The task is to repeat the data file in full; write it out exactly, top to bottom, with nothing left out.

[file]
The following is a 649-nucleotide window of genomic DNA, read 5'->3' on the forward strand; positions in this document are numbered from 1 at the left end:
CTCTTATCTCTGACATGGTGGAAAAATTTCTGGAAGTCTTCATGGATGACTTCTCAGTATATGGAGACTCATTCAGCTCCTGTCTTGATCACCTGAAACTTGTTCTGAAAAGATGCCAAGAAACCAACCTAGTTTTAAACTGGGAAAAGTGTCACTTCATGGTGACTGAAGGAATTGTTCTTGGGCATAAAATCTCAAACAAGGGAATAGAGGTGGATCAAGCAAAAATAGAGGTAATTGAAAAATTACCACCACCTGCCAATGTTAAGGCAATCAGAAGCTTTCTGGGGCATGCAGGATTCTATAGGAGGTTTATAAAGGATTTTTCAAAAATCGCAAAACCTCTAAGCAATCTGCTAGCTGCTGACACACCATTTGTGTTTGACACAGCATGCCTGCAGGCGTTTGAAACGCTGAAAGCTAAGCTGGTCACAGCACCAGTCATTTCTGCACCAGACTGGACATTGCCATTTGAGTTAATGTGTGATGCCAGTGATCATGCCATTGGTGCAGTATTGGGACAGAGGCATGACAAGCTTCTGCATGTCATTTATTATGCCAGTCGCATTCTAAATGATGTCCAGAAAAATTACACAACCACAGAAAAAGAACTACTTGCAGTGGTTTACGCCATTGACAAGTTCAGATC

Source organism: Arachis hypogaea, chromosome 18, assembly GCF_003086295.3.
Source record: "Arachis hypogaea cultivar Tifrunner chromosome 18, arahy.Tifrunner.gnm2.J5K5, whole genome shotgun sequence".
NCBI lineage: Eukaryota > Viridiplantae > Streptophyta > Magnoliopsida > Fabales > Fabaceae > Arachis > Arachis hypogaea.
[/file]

The following is a 649-nucleotide window of genomic DNA, read 5'->3' on the forward strand; positions in this document are numbered from 1 at the left end:
CTCTTATCTCTGACATGGTGGAAAAATTTCTGGAAGTCTTCATGGATGACTTCTCAGTATATGGAGACTCATTCAGCTCCTGTCTTGATCACCTGAAACTTGTTCTGAAAAGATGCCAAGAAACCAACCTAGTTTTAAACTGGGAAAAGTGTCACTTCATGGTGACTGAAGGAATTGTTCTTGGGCATAAAATCTCAAACAAGGGAATAGAGGTGGATCAAGCAAAAATAGAGGTAATTGAAAAATTACCACCACCTGCCAATGTTAAGGCAATCAGAAGCTTTCTGGGGCATGCAGGATTCTATAGGAGGTTTATAAAGGATTTTTCAAAAATCGCAAAACCTCTAAGCAATCTGCTAGCTGCTGACACACCATTTGTGTTTGACACAGCATGCCTGCAGGCGTTTGAAACGCTGAAAGCTAAGCTGGTCACAGCACCAGTCATTTCTGCACCAGACTGGACATTGCCATTTGAGTTAATGTGTGATGCCAGTGATCATGCCATTGGTGCAGTATTGGGACAGAGGCATGACAAGCTTCTGCATGTCATTTATTATGCCAGTCGCATTCTAAATGATGTCCAGAAAAATTACACAACCACAGAAAAAGAACTACTTGCAGTGGTTTACGCCATTGACAAGTTCAGATC

Source organism: Arachis hypogaea, chromosome 18, assembly GCF_003086295.3.
Source record: "Arachis hypogaea cultivar Tifrunner chromosome 18, arahy.Tifrunner.gnm2.J5K5, whole genome shotgun sequence".
NCBI lineage: Eukaryota > Viridiplantae > Streptophyta > Magnoliopsida > Fabales > Fabaceae > Arachis > Arachis hypogaea.